A few weeks ago I asked the Twitterverse which newish, readable novels in paperback by authors I may not have heard of I should read. I got four responses for which I am grateful. One was from Teresa at Shelf Love who not only recommended Dancing Backwards, but also gave me a copy. It is a shipboard tale of a woman sailing from England to New York where she plans to meet an old friend she hasn't seen for decades. On the voyage she wrestles with the baggage associated with this relationship. When I first started reading I was a little distracted by some details that didn't ring true to me and there were some plotting elements that didn't ring true to me either. Still, I totally enjoyed reading the book and got totally lost in it. Just what I had wanted.
|If I had seen this at a bookstore, the cover image would have kept me from even picking it up to read the blurb.|
A Time to Dance and other stories by Bernard MacLaverty
So far I have enjoyed everything I have read by MacLaverty. Nothing that makes me want to jump up and down and tell people about him, but he does write thoughtful books with sympathetic characters using very good prose. Some of these stories in this collection are on the dysfunctional family side of the spectrum but still enjoyable.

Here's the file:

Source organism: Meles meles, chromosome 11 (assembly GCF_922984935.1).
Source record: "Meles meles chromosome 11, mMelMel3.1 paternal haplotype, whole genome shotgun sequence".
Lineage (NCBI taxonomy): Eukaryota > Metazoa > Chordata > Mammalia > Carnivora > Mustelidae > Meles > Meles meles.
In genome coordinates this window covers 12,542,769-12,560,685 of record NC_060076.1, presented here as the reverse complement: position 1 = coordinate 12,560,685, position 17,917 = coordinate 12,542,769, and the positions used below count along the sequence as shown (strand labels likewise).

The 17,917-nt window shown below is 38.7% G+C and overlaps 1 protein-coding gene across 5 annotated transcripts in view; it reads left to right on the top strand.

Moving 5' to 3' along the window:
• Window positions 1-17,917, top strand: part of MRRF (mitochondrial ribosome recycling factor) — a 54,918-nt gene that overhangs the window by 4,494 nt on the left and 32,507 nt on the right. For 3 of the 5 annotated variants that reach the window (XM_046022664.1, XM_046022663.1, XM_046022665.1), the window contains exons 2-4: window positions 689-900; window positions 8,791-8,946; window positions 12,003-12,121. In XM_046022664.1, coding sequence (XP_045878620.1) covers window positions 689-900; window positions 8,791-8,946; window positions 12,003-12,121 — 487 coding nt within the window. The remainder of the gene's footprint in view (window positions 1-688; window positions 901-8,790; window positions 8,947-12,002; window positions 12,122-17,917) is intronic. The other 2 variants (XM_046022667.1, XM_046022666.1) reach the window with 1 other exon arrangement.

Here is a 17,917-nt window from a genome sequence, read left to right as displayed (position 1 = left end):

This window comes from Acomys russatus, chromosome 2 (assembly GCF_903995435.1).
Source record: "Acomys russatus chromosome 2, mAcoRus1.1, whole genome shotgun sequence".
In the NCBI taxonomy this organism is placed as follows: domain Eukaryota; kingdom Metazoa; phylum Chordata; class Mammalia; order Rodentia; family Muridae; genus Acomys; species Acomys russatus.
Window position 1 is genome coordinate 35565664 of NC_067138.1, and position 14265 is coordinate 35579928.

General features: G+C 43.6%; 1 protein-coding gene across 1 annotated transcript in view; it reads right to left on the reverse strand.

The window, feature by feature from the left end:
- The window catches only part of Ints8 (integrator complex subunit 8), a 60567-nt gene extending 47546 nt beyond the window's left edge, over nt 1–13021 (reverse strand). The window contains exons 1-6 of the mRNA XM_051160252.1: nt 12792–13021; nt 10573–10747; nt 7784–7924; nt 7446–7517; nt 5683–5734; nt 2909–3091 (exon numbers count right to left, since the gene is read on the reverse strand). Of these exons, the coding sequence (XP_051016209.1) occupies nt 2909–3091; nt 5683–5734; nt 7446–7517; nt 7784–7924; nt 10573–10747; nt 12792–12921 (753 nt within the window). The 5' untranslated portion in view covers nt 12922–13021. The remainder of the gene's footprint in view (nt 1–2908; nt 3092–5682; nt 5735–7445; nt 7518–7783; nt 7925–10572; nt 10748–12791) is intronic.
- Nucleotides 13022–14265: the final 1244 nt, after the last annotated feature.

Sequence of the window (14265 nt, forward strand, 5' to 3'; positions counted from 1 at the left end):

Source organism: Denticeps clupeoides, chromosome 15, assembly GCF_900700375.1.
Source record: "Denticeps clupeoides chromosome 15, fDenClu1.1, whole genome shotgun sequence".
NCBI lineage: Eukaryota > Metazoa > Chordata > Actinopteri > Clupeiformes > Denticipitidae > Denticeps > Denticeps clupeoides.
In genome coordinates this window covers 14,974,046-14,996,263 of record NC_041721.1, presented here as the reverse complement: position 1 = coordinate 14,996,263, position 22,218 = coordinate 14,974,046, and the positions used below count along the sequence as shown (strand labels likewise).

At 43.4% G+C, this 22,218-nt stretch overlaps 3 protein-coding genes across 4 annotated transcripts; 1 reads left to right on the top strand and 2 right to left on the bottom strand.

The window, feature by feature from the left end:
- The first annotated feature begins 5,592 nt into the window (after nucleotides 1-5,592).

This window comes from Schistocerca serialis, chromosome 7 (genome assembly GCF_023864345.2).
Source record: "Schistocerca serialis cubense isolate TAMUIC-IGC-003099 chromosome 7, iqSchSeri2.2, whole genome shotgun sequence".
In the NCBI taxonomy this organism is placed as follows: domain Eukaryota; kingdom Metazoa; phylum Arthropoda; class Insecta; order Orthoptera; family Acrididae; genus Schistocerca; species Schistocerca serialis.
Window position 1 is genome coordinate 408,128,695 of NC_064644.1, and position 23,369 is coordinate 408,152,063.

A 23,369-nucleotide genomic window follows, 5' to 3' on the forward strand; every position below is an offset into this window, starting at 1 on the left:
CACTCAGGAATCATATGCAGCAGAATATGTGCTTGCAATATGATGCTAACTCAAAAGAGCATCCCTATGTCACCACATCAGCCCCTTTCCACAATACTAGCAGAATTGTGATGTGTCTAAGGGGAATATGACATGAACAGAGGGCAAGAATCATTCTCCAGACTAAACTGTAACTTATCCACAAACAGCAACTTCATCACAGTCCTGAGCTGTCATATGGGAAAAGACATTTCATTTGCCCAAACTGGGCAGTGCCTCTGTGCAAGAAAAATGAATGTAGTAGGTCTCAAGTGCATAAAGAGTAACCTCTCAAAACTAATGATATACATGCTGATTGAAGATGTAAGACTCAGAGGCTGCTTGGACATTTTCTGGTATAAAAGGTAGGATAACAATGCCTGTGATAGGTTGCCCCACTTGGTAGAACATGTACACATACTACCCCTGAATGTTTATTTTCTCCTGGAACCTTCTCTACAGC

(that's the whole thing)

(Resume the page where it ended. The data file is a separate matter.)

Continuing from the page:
The Eustace Diamonds by Anthony Trollope
So far my favorite of the Palliser series. Shallow, climber, opportunist young widow decides that her dead husband's family diamonds belong to her not to his estate. Unlike the other Pallisers I have read so far this one is low on politics.
The Fur Person by May Sarton
The perfect little book for people who love cats or May Sarton.
Go Tell It on the Mountain by James Baldwin
I first read this book so long ago that I couldn't remember much about it except for the fact that it was set in New York. Before I included it on my list of ten books that represent the USA I thought I best reread it to make sure it was as brilliant as I remember. And it is. When I first started rereading I was struck by how much religion is in the book. I knew it had that element but I started to feel there was too much of it. In the decades since I first read the book my views on religion and faith have changed dramatically. I began to think I no longer liked the book because it was so heavy on the religious aspect. But I am so glad I stuck it out until the end because the book is still as brilliant as I remember. And it packs an emotional punch that rewards those who stick through to the end. I realize this makes it sound somewhat unreadable, which it is not, I was just impatient with some of the content. But what is it about? A semi-autobiographical tale, young Black man in 1930s Harlem deals with family, religion, and being gay. But don't be fooled, the gay theme is never acknowledge but is, instead, just an undercurrent that resonates for those who recognize it.